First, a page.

I’ve started out my business less than a year ago, freelancing and now attempting to build out a few SaaS ideas, but I’ve been a homesteader for many years. Homesteading has been instrumental in shaping my current business philosophy.
When you’re homesteading, you’re doing many things yourself that most people would instead buy, such as growing vegetables and making your own bread.
It may not be cost-effective at a glance, but when you’re homesteading, you’re investing your time to get a good return in various products for your household, instead of selling your time outside and buying products with after-tax dollars. It’s creating money like a business!
I’m in for the good food and for the fun of making, but having a baseline level of efficiency is important. It’s a way of life that can easily eat up all your spare time with all those small projects and various side quests, so might as well make the most of it.
Here are the lessons homesteading has taught me:
Do What Makes You Unique
The really fun part about a vegetable garden is that you can try to grow things that no money can buy. I don’t aim to be a big business and have all the same boring vegetables they have in the grocery store.
For example, I generally have around 15 varieties of tomatoes of various sizes and flavors that I can eat fresh from the vine. Most of them you’ll never see in a grocery store since they don’t keep well and the supply chain can’t handle them.
Even vegetables have their own tiny niche markets. Nobody would know what to do with yard-long beans or mustard greens at the local store, but we eat them regularly at home and we think they taste fantastic.
With a kid, a homestead and a business, that perfect 2-hour morning with meditation, journalism and a little detour at the gym is clearly not in the cards. If I want to relax a bit, I’d rather just garden: I get calm time, exercise and quality food out of it. The gym would have to pay me to go there to compete with this!
Even just cooking food has lots going for it: I get to create something from the ingredients I have on hands, and it’s an excuse to get out of my chair and work with my hands. It’s also simpler than buying premade food since I don’t have to deal with going out, or with ordering food and have half my order missing (like leaving out the pizza in a pizza with fries order…).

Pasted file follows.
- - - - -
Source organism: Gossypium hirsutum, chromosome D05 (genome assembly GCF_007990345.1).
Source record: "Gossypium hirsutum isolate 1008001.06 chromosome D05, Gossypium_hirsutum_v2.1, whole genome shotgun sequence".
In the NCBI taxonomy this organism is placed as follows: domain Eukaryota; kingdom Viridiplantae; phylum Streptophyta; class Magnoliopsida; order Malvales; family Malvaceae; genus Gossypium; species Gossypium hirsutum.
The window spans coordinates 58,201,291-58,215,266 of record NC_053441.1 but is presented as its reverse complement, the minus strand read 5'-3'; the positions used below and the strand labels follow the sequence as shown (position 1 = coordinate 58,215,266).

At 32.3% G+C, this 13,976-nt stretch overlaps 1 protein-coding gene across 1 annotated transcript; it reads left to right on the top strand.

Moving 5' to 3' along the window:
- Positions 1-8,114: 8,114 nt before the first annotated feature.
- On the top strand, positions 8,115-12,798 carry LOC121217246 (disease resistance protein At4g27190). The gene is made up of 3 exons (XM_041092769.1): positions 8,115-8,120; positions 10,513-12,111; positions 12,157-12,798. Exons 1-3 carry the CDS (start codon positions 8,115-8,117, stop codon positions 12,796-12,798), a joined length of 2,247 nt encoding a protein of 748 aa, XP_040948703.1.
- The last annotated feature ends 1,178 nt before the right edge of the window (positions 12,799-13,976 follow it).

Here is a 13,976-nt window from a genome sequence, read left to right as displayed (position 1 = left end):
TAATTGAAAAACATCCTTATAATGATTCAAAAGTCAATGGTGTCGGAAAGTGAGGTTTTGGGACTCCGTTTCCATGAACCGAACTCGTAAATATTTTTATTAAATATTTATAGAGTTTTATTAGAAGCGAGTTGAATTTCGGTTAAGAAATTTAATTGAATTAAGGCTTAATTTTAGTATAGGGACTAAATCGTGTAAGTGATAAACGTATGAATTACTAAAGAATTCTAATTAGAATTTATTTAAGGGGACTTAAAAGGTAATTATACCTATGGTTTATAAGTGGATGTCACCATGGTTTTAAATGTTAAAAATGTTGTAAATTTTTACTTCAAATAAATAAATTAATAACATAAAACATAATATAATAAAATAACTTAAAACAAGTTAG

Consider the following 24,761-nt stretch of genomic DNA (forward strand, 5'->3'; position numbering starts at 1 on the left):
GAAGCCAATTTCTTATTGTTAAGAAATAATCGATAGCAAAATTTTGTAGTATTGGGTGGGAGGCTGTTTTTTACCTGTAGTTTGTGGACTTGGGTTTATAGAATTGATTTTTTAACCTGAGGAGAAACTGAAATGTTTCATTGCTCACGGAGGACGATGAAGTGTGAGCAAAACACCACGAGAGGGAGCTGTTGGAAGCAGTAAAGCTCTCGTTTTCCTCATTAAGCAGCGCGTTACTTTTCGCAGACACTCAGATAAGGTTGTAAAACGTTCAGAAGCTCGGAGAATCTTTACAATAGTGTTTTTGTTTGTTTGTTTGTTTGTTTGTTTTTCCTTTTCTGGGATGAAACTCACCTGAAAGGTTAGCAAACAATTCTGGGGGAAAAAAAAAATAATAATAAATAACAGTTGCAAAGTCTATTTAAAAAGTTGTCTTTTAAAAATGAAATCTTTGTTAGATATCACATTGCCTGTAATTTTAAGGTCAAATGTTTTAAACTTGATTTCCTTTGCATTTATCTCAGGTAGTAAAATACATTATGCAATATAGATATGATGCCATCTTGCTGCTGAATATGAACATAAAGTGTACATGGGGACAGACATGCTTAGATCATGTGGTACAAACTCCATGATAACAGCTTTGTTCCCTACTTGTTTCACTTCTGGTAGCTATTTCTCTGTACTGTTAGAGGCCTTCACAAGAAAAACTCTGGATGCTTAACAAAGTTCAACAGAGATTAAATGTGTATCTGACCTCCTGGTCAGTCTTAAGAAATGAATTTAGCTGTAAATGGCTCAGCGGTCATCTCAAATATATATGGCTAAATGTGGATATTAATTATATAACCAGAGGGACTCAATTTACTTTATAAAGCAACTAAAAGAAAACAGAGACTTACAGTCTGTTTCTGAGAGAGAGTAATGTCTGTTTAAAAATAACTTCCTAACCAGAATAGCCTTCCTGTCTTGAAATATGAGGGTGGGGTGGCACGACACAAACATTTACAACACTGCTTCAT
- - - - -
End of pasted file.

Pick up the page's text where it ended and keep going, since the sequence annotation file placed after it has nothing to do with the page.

Stacking purposes is good for tools and supplies too. I have a large pantry, but it’s mostly ingredients in there, not store-bought sauces and cookies. I can combine those to create most of the common meals we eat, and many new recipes, since those are in fact a carefully curated collection of building blocks* that can be recombined for many purposes.
* And a few duds that I bought wanting to try out something new. They can multiply like domain names if you’re not careful.
Work In Batches
With the large pantry also comes bulk purchasing. It’s not only good to save money; it’s also a time saver. I’m rarely worrying if I’m out of flour or rice, and have to handle resupplying a lot less often than if I purchased one microscopic 1 kg package. Running out to get that missing ingredient is not my thing!
Gardening also forces you to handle large batches: most vegetables will have a big run at some point in the season where you need to process them. The pile can be impressive, but it’s saner to work this way than having to can only a few jars of each, each with their different recipe and setup. Just crank them out while you’re in the flow and move on to something else.
People have asked how I do all of those things myself at home with so little time, and the answer is systems. I have a specific way I’m doing things such as making bread or starting the right number of seedlings.
Sure, if those things were brand new to me it would take longer, but that’s the point: I figure out a good system for a task I want to do and run with it. In the building phase I may try out a few ways to do things, different recipes and such, but the goal is to eventually know where I’m going.
I have some reminders for things that need to be done at a specific time, but my list is not that big. I’m mostly driven by what’s needed at the moment : if we’re down to the last few bars of soap, now’s the time to kick off the soap making system!
There are routines that are there all year, such as cooking, laundry (and yes, freelancing clients), but many things in my life are seasonal.
In the winter, I’m mostly indoor and work on side projects, craft and cook in my spare time.
In the summer, I keep those running at a minimum and I take advantage of my spare time to go outside. While I keep my hands busy in the garden, I’ll load up on podcasts to I can fill my brain with new ideas and advice for the next winter.
It’s a lot better leaning into it than trying to fight it, and I’m always anticipating with pleasure the next season since it brings fun tasks I have not done in a while.
Life has seasons too: I have a toddler at home, and even going part-time I have less time to work than when I was working full-time and commuting! But he won’t be small forever and the time to enjoy it is now, not in an elusive future where everything will be perfectly aligned.